Is Fillmore forgotten as much as many claim?
Compare to notes on the births of other presidents.
Richard Nixon was born on January 9, 1913 (same year as my mother!) He’d be 101 today, and still not a crook in his view.
US Senate History tweeted:
Not quite so good as a graveside ceremony. Funnier picture, perhaps.
But consider Andrew Johnson. His birthday was a couple of weeks ago, on December 29.
Andrew Johnson, the seventeenth president of the United States, was born in Raleigh, North Carolina, on December 29, 1808. His father’s death when the boy was three left the family in poverty. From age fourteen to age seventeen, young Johnson was apprenticed to a tailor. He then moved with his mother and stepfather to Greeneville, Tennessee, where he established himself as a tailor. Johnson never attended school but taught himself to read and write—he all but memorized the U.S. Constitution—and after his 1827 marriage to Eliza McCardle, a shoemaker’s daughter, acquired a good common education under her tutelage.
A gifted orator, Johnson quickly ascended the political ladder. In 1829, he won his first office, as an alderman. In steady succession he became mayor of Greeneville, a member of the Tennessee state legislature (1835-37, 1839-43), U.S. congressman (1843-53), governor of Tennessee (1853-57), and U.S. senator (1857-62). In Congress, Johnson supported the annexation of Texas and the Mexican-American War, and sponsored a homestead bill that anticipated the 1862 Homestead Act. He also was the only Southern senator who firmly supported the Union and remained in the Senate throughout both the secession crisis and the Civil War. In the spring of 1862, after federal forces captured portions of Tennessee, President Lincoln appointed him military governor of the state, an office he held despite constant danger to his life.
Two years later, influential moderates such as William Seward worked to secure Andrew Johnson, a Democrat, as Lincoln’s running mate on the Republican Party ticket. According to a May 20, 1865, editorial in Harper’s Weekly, Seward had seen in Johnson “that his fellow-Senator, a land-reformer, a stern Union man, a trusted representative of the people of the South as distinguished from the planting aristocracy, was the very kind of leader by whom the political power of the aristocracy was ultimately to be overthrown in its own section.”
After Lincoln’s assassination in April 1865, little more than a month after their inauguration, Johnson assumed the presidency. His administration ran more smoothly in the foreign than the domestic arena: in 1867, Secretary of State Seward purchased Alaska and helped negotiate France’s withdrawal of troops from Mexico.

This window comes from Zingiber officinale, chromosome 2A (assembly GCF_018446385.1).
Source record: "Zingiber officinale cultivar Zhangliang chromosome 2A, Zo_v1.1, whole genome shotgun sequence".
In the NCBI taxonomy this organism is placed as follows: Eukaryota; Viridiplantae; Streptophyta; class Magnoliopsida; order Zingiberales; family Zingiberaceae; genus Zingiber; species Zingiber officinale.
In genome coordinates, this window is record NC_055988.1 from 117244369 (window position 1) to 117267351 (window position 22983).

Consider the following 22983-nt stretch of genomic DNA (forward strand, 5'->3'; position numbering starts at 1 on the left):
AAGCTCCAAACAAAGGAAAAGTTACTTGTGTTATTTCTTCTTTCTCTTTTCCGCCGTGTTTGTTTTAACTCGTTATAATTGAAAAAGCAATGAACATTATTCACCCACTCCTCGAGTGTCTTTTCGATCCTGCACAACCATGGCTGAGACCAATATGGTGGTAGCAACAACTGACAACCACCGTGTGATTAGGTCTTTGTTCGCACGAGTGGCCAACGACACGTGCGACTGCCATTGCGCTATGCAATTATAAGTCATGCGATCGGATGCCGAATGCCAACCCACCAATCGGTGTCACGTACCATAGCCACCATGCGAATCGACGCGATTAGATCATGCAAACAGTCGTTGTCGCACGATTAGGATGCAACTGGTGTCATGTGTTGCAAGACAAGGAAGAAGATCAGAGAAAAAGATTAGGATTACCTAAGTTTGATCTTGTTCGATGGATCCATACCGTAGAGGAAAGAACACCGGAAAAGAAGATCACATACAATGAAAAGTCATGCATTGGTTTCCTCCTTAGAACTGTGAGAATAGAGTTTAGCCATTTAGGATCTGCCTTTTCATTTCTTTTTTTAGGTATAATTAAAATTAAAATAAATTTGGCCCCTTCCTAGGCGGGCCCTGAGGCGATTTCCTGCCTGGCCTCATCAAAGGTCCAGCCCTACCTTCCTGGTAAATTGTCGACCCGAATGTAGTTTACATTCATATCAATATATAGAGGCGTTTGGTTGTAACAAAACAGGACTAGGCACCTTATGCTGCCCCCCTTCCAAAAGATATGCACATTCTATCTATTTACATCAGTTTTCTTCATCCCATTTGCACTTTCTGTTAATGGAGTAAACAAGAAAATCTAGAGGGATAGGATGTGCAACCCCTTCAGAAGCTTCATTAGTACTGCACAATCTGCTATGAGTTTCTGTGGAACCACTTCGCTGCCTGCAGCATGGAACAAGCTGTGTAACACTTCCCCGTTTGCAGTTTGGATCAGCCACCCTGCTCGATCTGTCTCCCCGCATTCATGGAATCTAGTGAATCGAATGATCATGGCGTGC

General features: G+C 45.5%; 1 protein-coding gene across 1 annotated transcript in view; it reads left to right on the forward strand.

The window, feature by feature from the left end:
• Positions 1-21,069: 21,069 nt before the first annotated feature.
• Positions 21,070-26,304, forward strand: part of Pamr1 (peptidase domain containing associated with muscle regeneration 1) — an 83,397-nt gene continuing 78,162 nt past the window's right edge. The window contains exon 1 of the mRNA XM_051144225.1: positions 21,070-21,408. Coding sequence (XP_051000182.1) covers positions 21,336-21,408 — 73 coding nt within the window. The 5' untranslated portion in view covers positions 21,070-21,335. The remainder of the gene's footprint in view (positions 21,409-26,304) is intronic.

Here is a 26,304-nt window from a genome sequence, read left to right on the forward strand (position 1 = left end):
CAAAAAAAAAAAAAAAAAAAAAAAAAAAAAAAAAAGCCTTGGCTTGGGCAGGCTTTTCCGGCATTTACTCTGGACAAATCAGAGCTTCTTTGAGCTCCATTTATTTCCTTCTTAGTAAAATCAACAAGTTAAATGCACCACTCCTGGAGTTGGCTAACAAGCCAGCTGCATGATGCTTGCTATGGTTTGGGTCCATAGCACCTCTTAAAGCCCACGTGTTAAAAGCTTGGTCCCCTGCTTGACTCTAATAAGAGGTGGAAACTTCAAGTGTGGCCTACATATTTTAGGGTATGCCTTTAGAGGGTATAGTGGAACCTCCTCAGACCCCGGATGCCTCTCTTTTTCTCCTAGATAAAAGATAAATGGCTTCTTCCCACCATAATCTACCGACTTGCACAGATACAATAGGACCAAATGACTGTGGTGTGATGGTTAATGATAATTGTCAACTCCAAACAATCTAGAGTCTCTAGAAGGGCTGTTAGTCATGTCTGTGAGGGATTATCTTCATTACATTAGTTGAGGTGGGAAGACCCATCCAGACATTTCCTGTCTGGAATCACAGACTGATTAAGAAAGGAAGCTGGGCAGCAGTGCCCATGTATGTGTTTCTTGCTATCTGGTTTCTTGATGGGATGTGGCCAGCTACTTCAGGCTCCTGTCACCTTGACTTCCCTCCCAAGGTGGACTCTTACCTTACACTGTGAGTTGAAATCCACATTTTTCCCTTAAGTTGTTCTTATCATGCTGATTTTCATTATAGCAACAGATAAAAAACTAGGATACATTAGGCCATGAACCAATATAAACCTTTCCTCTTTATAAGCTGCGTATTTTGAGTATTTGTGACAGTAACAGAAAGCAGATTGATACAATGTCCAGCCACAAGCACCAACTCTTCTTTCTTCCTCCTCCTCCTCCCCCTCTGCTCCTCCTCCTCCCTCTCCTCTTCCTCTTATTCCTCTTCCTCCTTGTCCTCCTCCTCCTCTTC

If nothing else, Johnson is notorious for having been the first president to be impeached (he was acquitted at trial by the Senate; best account probably in John Kennedy’s Profiles in Courage).
Was there much of a peep in popular media on his birthday?
Any note? I didn’t find it except in a very few of the “Today in History” columns.
Johnson may be forgettable, though — not considered a good president (who could be following Lincoln!).
It is not needful or possible at this time, whilst yet he lives, to say that Wilson is a Washington or another Lincoln, but he is a great American. He is one of the great presidents of American history.
Rabbi Stephen A. Wise in a tribute to Woodrow Wilson.
American Leaders Speak: Recordings from World War I and the 1920 Election, 1918-1920
Anyone notice? I mean, anyone outside of Staunton, Virginia, his birthplace? (Well, yeah — see below.)
What is a fair measure of ignominy? If the world forgets the great man’s birthday, is that a sign?
- In the interest of fairness, we should note that there are a few Woodrow Wilson Birthday groups around, like this one in Carlisle, Pennsylvania; see also this story, and notice the photo
- There is a Woodrow Wilson Presidential Library, in Staunton, Virginia — not a part of the Presidential Libraries group affiliated with the National Archives. They note Wilson’s birthday each year.
- Mike Pound at the Joplin Globe chronicled the annual meeting of the Millard Fillmore birthday group at Cooky’s cafe in Golden City, Kansas